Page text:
Letting It Go—A Bereaving Mother, Delinquent Girls, and the Power of Rehabilitative Poetry Therapy
"Anyone who has suffered and cares about our world (that probably includes everyone) will be moved and changed by this book.” ―Elizabeth Lesser, author of the New York Times bestseller Broken Open: How Difficult Times Can Help Us Grow
Experience the poignant real-life story of how author Sharon Charde was saved by her relationship with incarcerated young women at Touchstone, a residential all-female treatment center in Litchfield, Connecticut. And, learn how these young women—confined for crimes such as using drugs, truancy, assault, prostitution, and running away—were rehabilitated by their poetry teacher.
Letting go of grief and loss by writing poetry as therapy. I Am Not a Juvenile Delinquent is a book for fans of the acclaimed movie Stand and Deliver. After the death of her child, a grief-stricken psychotherapist, teacher, and writer volunteers as a poetry teacher at a residential treatment facility for “delinquent” girls. Here, their mutual support nourishes and enriches each other, though not without large quantities of drama and recalcitrance. As Sharon and the girls share their losses through weekly writing, they came to realize their unlimited potential and poetic talents.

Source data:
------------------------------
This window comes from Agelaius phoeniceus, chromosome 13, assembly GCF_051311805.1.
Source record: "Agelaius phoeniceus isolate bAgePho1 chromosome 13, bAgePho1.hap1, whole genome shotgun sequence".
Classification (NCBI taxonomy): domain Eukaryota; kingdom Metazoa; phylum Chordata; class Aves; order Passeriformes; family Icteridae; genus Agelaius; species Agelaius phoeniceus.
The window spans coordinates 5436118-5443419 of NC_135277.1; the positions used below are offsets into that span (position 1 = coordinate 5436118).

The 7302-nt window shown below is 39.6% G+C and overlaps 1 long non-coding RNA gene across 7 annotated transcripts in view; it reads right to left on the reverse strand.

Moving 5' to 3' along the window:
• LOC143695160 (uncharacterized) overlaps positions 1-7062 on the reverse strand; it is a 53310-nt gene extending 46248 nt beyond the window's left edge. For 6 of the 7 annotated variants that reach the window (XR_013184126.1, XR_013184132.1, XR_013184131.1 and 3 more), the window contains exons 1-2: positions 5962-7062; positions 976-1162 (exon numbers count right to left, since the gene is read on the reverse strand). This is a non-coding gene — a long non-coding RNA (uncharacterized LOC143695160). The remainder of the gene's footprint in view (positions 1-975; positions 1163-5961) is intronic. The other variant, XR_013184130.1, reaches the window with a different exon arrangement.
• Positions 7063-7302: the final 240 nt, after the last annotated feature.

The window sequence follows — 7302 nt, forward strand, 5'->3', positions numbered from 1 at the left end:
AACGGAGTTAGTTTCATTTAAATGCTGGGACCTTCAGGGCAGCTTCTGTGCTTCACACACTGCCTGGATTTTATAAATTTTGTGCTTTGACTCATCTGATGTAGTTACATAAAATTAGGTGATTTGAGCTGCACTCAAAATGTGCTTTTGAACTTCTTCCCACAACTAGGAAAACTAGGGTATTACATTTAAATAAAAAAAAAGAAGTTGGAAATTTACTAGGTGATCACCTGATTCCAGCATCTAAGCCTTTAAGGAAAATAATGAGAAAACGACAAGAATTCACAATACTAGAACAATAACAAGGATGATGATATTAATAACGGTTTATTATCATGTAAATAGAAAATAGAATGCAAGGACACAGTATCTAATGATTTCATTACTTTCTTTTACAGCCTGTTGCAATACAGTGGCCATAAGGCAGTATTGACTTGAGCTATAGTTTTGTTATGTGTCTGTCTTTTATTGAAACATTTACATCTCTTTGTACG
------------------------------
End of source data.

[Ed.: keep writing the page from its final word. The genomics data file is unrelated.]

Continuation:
Healing from trauma. Healing can come in surprising ways across age and social class, as it did for both the girls and Sharon. But what happens when Sharon finally grasps that the most challenging experiences are the best teachers? Narrated in five parts, the book also contains poems written by the girls, as well as excerpts from their writing, Sharon’s son’s writing, and her own.
If you have read books such as Why are All the Black Kids Sitting Together in the Cafeteria?, For White Folks Who Teach in the Hood, The Freedom Writers Diary, Between the World and Me, So You Want to Talk about Race, or Reviving Ophelia; you will love I Am Not a Juvenile Delinquent.